Finding nothing else in this fortress, they left by a gate on the far side from that by which they had entered. They moved on, deeper into the Cryxian nest.

Captured!

Again they entered tunnels, now darker and narrower than before, and they were some distance down them before they realized they had entered a trap. A team of six huge, black-skinned Ogrun appeared before them, carrying crossbows and spears; behind them emerged six more. The lead Ogrun demanded their immediate surrender, and after a moment’s pause they agreed. Breaker and Carlass laid down their weapons; Katrina laid down hers too, including a bandolier of six grenades. Alyvia, seeing her chance, yelled “hit the deck!” and opened fire on the grenades. These exploded, killing four Ogrun instantly, and suddenly battle was joined! Unfortunately, our heroes were all lying prone when battle was joined, and were soon at the mercy of the remaining eight Ogrun. They were now forced to surrender, but this time they were roughed up and bloodied before they were allowed to stand. Alyvia’s desperate attempt at escape had bought them only extra injuries.

And so they were carried away, captive and unconscious, into the Cryxian nest …

fn1: Though I foolishly didn’t clarify what we told him to do – this would prove both a curse and a boon in the following session …

Image credit: the first picture was produced by Breaker’s player, Eddie.

In stillness a silent weight
Pausing as the minutes each evaporate

A desire to leave a scar
To raise a voice from within the dark

Decaying, cascading, existence falls apart
Around me, within me
So I must leave my mark

This is a sacrifice
To prove that I was here
This is a sacrifice
To prove I was at all
And when my voice ceases to be
Will the echo still ring loudly?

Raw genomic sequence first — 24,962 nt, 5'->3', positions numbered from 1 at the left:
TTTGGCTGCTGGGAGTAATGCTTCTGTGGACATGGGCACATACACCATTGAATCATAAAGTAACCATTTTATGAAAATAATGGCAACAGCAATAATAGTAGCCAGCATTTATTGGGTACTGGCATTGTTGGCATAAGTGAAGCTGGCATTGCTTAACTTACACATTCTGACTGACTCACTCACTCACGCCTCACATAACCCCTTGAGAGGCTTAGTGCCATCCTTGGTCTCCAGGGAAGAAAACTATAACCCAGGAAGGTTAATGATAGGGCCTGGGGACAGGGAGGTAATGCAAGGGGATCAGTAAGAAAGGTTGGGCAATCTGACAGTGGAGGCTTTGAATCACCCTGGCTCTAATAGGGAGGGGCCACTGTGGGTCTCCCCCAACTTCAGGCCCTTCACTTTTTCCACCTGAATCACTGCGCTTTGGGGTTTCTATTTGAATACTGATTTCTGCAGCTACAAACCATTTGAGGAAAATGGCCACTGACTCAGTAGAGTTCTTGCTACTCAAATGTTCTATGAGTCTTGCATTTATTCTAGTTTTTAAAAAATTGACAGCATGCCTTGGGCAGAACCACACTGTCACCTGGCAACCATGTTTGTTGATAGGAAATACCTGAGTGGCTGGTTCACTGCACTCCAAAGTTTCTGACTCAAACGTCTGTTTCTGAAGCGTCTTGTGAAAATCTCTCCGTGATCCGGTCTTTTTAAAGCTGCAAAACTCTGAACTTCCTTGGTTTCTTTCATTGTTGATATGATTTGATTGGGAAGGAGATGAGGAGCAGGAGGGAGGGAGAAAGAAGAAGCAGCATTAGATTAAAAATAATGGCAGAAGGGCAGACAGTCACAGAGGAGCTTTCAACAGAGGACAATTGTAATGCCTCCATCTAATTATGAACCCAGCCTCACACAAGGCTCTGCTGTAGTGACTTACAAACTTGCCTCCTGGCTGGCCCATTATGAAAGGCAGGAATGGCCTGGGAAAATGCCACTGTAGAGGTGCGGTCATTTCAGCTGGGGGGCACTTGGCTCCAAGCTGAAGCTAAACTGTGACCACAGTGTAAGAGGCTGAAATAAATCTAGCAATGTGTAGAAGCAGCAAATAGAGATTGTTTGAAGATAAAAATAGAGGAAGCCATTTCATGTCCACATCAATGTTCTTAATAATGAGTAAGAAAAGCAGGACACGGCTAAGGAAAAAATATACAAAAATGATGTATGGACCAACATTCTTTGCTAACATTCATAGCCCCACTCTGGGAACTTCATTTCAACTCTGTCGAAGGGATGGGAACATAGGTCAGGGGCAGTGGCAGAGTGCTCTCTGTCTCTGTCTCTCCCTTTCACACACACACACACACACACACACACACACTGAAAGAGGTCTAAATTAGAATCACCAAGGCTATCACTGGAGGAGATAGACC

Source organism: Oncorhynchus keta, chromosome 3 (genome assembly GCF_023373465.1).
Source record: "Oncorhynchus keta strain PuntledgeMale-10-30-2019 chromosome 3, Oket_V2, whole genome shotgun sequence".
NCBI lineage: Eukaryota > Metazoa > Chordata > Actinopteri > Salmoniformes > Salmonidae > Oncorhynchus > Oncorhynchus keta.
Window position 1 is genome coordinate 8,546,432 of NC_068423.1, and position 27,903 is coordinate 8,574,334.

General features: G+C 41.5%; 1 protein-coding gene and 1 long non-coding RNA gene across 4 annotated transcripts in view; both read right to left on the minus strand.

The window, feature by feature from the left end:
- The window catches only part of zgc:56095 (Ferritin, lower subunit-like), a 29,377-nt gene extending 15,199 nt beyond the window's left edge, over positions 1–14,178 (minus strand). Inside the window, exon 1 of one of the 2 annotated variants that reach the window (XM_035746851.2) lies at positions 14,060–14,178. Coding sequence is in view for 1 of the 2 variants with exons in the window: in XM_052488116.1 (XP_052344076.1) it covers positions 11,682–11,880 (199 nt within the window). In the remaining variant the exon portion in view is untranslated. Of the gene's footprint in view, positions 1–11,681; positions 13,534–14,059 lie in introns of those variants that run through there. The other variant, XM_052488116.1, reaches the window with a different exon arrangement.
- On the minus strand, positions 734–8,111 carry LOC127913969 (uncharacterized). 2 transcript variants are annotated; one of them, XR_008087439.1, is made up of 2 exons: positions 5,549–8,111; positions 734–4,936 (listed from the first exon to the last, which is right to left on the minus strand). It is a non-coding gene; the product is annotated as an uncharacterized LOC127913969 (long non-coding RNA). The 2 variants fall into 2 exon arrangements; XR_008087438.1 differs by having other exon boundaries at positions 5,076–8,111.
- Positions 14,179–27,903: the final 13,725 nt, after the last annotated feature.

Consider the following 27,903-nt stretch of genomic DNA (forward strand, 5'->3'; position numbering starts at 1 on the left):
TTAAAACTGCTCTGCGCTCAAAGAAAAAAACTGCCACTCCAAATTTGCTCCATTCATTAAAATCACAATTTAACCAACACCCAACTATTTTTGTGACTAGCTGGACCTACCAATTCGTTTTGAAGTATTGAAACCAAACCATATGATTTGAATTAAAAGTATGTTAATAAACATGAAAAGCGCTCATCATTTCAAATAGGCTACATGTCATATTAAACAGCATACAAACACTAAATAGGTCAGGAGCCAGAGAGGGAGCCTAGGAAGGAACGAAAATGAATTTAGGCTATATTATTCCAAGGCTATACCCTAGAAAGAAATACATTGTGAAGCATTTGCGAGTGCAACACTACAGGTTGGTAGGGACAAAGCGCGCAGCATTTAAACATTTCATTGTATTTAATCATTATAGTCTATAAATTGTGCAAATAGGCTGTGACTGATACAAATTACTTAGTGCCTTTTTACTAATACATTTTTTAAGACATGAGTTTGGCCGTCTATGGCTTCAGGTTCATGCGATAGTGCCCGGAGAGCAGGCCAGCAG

And when there’s nothing left of me
Will my memory still go on?

A flicker, transitory state
An echo of an instance that burns a way

A moment, a shard of time
A solitary thread that threatens to unwind

Decaying, cascading, existence falls apart
Around me, within me
So I must leave my mark

(Bragg’s last lament, recorded sometime near the end)

Carlass grunts. The battle has moved and left her, shattered and useless, in its wake. She struggles to raise her head, blinking away tears and fresh blood. The demon that broke her is now facing Captain Breaker, its slender waxen form incongruous against the great dark bulk of the Ogrun. But Breaker is already done, his heavy armour smashed where the demon’s lance tore through it, his arm and chest slicked with thick red blood, now congealing on his hands in amongst the soot that he had used for disguise. The fiend is silent and swift but careful, moving with infernal grace as it prepares to deliver the killing blow, and Breaker has a desperate, hunted look on his face: he knows he is done for, that he cannot run and he cannot win. Just behind this butcher’s tableau the Fire Monk, Shara-jin, stands amongst a pile of murdered Ogrun, her whip dangling uselessly in one hand, looking shocked and confused as if she still has not caught up with the pace of the battle. The anti-magic manacles on her wrist glow with power, and it is clear that she desperately wants to invoke Menoth’s grace, but even Menoth has abandoned them in this dark hole. Shara-jin, too, is covered in blood, listing on one twisted leg and breathing heavily with the pain of her wounds. Near Shara-jin are scattered the remains of their employer, Katrina; her upper body lies on the pile of slaughtered Ogrun, staring slack-jawed at the ceiling, and shreds of the rest of her decorate the charnel pile, some still twitching. Behind them the mysterious Rhulic dwarf, Anya, charges in to attack the demon. A whirling dervish of tightly-contained murder, she runs lightly across the Ogrun bodies, sword in hand, preparing to strike the demon to its flanks as it focuses on Breaker. On the far side of the battle field Alyvia is crouched over her gun, desperately reloading. Her anti-magic manacles also glow, as forgetting their presence she briefly thinks to invoke some deadly charm, only to feel the first sting of their potent restraint. The gun-mage is now just a pistolleer. And no pistolleer will mark this beast. Alyvia’s face is streaked with livid tracks of some vicious whip, one arm moving delicately with pain. She will not last once Breaker is done. None of them will.